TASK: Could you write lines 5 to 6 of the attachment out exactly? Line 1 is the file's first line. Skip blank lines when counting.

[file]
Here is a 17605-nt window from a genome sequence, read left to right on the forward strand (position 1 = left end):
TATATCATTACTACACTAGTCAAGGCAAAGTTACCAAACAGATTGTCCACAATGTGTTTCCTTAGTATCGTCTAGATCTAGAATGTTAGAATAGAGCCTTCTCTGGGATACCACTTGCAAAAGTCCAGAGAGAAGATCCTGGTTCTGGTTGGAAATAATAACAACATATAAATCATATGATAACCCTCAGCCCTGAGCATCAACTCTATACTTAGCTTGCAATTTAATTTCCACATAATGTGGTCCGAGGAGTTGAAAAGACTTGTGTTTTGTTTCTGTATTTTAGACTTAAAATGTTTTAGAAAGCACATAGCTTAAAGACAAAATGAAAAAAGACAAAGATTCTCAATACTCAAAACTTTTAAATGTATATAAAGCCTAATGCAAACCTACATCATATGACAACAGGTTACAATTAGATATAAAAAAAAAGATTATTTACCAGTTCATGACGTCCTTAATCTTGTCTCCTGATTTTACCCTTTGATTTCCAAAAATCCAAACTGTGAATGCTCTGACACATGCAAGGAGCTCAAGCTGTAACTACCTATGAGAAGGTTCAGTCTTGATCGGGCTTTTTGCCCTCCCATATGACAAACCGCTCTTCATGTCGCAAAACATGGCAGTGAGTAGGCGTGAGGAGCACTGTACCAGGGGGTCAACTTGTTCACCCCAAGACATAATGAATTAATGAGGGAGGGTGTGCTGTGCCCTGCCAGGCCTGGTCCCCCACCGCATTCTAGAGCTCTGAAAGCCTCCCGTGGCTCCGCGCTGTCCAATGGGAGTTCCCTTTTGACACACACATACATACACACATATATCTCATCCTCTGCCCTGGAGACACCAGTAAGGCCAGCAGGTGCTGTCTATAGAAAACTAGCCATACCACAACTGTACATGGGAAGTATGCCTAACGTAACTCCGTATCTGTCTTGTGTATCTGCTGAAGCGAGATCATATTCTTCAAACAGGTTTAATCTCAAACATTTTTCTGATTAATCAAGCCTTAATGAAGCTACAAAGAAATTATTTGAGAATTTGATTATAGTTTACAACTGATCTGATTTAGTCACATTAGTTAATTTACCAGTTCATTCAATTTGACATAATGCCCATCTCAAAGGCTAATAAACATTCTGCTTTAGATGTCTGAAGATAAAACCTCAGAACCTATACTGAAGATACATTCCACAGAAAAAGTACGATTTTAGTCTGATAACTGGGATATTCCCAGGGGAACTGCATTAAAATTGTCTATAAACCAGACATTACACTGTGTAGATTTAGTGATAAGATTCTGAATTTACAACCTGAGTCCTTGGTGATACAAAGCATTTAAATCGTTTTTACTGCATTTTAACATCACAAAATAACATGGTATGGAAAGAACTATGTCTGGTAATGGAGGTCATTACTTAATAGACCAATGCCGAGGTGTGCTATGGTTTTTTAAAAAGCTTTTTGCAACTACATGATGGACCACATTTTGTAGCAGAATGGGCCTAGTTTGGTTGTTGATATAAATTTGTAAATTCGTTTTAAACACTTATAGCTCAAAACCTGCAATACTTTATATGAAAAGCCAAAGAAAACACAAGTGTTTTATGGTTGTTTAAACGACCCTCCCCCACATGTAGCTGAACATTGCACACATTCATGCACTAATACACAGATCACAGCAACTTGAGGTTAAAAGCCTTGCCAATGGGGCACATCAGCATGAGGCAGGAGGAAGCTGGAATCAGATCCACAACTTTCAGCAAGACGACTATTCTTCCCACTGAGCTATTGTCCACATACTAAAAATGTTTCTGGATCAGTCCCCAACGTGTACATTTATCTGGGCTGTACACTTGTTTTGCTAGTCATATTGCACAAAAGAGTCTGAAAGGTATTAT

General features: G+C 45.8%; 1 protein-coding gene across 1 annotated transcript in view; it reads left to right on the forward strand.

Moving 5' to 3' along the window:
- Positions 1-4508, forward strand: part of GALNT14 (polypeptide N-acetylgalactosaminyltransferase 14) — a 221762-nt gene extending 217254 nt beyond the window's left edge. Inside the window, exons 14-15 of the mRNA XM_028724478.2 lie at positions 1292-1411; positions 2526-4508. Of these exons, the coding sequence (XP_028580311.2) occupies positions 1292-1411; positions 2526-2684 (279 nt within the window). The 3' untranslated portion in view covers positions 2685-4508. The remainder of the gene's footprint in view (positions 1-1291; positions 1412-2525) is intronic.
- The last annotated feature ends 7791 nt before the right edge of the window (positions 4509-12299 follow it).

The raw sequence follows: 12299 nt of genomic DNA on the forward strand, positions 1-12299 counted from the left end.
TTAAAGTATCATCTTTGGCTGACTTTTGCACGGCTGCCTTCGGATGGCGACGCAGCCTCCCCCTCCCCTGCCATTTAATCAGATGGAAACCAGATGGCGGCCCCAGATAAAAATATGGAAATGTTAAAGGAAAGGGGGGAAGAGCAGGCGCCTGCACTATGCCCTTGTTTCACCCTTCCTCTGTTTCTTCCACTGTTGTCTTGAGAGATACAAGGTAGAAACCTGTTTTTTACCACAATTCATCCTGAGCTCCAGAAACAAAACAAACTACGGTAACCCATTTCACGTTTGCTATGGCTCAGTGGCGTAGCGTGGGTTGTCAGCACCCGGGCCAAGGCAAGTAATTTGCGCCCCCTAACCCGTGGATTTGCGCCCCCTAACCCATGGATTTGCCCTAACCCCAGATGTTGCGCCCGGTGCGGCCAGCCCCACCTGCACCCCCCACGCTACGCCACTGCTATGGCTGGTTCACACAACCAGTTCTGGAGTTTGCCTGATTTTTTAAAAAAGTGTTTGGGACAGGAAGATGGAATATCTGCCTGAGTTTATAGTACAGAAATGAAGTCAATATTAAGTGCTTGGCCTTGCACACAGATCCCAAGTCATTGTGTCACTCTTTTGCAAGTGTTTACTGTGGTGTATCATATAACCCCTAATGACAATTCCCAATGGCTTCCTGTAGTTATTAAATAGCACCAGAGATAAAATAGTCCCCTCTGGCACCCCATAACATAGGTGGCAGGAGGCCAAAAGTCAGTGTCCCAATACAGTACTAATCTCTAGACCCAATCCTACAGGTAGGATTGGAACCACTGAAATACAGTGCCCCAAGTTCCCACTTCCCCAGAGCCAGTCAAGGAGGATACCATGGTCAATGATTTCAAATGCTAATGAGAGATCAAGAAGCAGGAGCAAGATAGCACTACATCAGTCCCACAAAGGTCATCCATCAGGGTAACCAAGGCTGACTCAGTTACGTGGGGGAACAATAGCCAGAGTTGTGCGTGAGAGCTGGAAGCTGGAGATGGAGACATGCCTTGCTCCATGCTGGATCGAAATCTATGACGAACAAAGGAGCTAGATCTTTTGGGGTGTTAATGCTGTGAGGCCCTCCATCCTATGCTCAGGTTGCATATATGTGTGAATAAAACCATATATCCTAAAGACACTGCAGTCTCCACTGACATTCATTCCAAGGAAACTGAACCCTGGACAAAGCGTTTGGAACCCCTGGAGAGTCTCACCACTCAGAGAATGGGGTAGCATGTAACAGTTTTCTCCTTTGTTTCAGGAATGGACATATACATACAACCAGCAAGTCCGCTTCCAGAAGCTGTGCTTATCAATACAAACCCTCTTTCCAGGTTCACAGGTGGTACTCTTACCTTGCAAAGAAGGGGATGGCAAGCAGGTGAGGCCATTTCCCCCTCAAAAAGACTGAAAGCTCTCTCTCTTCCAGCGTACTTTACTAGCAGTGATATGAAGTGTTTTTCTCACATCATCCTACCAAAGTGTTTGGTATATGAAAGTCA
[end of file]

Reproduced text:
- Positions 1-4508, forward strand: part of GALNT14 (polypeptide N-acetylgalactosaminyltransferase 14) — a 221762-nt gene extending 217254 nt beyond the window's left edge. Inside the window, exons 14-15 of the mRNA XM_028724478.2 lie at positions 1292-1411; positions 2526-4508. Of these exons, the coding sequence (XP_028580311.2) occupies positions 1292-1411; positions 2526-2684 (279 nt within the window). The 3' untranslated portion in view covers positions 2685-4508. The remainder of the gene's footprint in view (positions 1-1291; positions 1412-2525) is intronic.
- The last annotated feature ends 7791 nt before the right edge of the window (positions 4509-12299 follow it).